Afghan path: self-sufficient to hand-out dependent
Internal refugees fleeing drought and war may number as many as 800,000.
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Near Mazar-i-Sharif - a military camp that was once controlled by the Taliban's opposition, hundreds of families from the Alburz mountain region have lived for nine months in cold concrete bunkers. Some men climb the mountains to chop firewood to sell in the city. Others go to the city to work for as little as one kilo of rice a day. But most families here rely entirely on aid agencies to bring them food, medicine, blankets, and fresh water. The WFP has flown in three separate shipments of grain over the past nine months, doling out 100-kilogram bags of grain to each family. But since rural families have as many as a dozen members, even this large amount of food runs out quickly.Skip to next paragraph
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"One bag of wheat is enough for 13 days, and we often don't get another bag for several months," says Faiz Muhammad, a tall, courtly elder from the Alburz region who is responsible for 100 families at Camp 65. "WFP brings us food, Medecins Sans Frontieres brought us blankets and medical clinics, and UNICEF still gives food for children if they are underweight. But more than anything, we need food."
Some diplomats say that Afghanistan's wounds are at least partly self-inflicted. Despite the drought, neither the Taliban leadership nor the rebels up north have seriously considered declaring a truce and turning their attention to the humanitarian crisis facing those they seek to rule. Other provocative actions, such as the controversial destruction of 1,500-year-old Buddhist statues in Bamiyan province, also make it difficult for aid agencies to peddle the plight of the Afghans to donor nations.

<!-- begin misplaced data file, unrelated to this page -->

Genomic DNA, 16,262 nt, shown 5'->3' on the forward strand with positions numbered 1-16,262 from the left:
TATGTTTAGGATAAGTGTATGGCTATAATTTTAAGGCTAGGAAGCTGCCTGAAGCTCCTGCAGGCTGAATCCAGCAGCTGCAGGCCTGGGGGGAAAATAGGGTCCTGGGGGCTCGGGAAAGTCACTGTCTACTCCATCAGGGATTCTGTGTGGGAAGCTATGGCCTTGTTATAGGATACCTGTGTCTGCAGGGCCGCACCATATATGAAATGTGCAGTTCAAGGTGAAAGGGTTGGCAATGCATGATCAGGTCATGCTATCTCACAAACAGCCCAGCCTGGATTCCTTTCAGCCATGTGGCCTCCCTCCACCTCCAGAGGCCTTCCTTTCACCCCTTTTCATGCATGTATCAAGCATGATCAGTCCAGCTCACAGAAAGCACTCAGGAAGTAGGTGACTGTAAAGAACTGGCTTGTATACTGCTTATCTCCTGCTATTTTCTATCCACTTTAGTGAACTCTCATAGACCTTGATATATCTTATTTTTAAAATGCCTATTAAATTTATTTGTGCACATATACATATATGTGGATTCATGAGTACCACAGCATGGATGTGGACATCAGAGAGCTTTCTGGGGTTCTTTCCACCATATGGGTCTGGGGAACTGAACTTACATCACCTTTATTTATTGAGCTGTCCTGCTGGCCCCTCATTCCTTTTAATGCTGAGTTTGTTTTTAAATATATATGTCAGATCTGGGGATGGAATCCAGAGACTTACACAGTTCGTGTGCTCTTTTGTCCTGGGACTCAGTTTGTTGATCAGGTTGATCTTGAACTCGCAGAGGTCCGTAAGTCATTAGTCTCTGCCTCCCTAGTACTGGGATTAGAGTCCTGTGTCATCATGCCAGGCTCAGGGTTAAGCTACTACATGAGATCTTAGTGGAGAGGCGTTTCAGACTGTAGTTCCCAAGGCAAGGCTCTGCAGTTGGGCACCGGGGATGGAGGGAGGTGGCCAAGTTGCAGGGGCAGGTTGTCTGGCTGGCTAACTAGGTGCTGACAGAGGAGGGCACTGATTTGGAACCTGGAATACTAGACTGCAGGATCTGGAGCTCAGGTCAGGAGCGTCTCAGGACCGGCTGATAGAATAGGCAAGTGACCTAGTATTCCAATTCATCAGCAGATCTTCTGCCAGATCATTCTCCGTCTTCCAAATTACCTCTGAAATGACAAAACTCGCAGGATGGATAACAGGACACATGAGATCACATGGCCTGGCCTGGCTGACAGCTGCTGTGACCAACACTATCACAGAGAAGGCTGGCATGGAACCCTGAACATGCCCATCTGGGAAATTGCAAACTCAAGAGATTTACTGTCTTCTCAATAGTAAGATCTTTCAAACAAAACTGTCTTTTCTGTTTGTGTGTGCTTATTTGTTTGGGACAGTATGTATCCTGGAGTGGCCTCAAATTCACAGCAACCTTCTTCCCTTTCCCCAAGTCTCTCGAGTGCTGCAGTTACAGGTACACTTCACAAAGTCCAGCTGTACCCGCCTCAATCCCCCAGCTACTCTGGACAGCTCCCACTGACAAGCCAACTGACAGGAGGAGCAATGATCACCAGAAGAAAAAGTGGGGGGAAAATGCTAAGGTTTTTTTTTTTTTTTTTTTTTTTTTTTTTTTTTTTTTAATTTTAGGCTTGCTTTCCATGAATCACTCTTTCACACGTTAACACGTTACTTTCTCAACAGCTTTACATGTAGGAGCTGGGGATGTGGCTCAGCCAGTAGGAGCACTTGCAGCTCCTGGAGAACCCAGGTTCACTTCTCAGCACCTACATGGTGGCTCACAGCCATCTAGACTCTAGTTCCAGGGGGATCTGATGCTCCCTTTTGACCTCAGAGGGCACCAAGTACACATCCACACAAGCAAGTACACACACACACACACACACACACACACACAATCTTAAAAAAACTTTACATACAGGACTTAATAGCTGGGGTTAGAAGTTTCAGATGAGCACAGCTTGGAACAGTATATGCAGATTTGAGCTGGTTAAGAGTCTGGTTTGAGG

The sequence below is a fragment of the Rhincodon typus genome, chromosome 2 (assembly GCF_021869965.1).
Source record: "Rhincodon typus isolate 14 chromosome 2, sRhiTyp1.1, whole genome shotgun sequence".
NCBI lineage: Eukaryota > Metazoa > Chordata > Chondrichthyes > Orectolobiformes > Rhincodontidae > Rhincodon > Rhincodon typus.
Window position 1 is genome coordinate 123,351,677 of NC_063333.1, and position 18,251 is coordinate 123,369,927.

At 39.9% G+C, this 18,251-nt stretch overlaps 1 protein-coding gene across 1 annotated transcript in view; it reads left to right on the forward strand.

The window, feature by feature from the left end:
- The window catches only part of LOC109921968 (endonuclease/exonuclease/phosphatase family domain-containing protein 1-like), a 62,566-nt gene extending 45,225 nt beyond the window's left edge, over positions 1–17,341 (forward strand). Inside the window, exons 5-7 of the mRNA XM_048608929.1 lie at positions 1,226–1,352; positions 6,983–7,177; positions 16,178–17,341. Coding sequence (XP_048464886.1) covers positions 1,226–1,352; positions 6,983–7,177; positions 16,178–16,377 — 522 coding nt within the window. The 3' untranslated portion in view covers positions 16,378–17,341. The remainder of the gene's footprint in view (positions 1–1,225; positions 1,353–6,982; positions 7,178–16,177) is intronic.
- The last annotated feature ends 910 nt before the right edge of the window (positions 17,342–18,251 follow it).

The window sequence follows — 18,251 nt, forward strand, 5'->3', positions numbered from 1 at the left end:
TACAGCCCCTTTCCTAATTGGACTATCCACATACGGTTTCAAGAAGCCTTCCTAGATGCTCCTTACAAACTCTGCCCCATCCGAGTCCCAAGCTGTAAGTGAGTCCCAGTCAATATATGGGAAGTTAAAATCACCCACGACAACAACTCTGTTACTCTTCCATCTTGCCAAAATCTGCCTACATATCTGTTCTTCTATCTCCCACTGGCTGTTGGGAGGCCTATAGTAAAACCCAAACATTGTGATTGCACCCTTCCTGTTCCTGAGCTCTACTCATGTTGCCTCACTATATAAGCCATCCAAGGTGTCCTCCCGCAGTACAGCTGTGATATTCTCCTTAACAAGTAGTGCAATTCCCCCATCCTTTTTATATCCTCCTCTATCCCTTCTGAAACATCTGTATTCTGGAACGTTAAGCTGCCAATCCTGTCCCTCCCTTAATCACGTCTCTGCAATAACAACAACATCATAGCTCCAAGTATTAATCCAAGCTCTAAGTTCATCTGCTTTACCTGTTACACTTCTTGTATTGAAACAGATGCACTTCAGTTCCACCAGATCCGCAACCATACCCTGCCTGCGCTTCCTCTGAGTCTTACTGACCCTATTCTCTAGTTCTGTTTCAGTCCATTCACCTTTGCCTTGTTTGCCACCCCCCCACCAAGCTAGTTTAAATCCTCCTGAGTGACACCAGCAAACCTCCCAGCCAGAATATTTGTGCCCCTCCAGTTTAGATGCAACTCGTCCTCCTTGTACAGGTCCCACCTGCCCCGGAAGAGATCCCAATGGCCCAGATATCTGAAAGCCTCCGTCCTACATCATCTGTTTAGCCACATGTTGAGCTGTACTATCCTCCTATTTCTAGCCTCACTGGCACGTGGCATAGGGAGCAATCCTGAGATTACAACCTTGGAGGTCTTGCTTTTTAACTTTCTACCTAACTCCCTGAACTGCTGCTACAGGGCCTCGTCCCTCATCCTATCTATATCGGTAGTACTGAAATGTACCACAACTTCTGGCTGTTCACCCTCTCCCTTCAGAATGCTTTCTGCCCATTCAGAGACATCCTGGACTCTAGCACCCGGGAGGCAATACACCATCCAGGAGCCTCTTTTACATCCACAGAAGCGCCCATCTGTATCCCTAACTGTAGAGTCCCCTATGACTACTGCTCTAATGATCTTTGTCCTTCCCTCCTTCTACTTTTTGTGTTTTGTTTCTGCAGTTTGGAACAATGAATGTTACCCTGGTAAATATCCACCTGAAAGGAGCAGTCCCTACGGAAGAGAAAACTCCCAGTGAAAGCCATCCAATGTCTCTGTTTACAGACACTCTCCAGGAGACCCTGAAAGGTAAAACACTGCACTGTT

"We remain committed to helping the Afghan people, and we will do what is in our power," says Hans-Joachim Daerr, the German ambassador to Pakistan and head of the Afghan Support Group of donor nations. "But the Taliban government should be aware that all the efforts to obtain that aid operate in a political environment. And the Taliban makes moves that do not improve the situation for the overall framework of aid."
For their part, the Taliban leadership admits that more could be accomplished for the Afghan people if peace was restored, at least temporarily. "It's a very good suggestion," says Mullah Abdul Salam Zaeef, Afghanistan's ambassador to Pakistan, one of the few nations that officially recognizes Taliban rule. "But in the past, when we have laid down our weapons, we have been hit from behind. There are always tricks, gimmicks, and we don't have confidence that our foes will abide by their promises."
As for Afghanistan's growing reliance on aid, Mr. Zaeef says, "What the people of the international community are doing in humanitarian aid, we are grateful for that, but we don't want our country to be a begging nation. We want to stand on our own feet."
But Zaeef says Western nations pushed the UN to impose sanctions on Afghanistan last September - including travel bans for Afghanistan's top Taliban leaders, bans on international flights for the state-owned Ariana Airlines, and economic freezes on Taliban government assets. "We just want the world to leave our country to make our way, to have a scope for redevelopment of the land, and to wipe out poverty," says Zaeef. "We don't want aid for all time. But we don't want the world to create hurdles in our way to recovery."
For Bibigul, a mother who has already lost two children in Camp 65 to cold and hunger, all she can hope to do is carry on.
"We had a good living in our village, but we lost all the things we had," she says, sitting in a room with her last possessions: three blankets, one cooking pot, and a trio of artillery shells that she uses to carry water. "We are a very needy people right now. But if we fulfill our needs, then we can buy seed and fertilizer and we will go back to our village to start our lives over."
(c) Copyright 2001. The Christian Science Monitor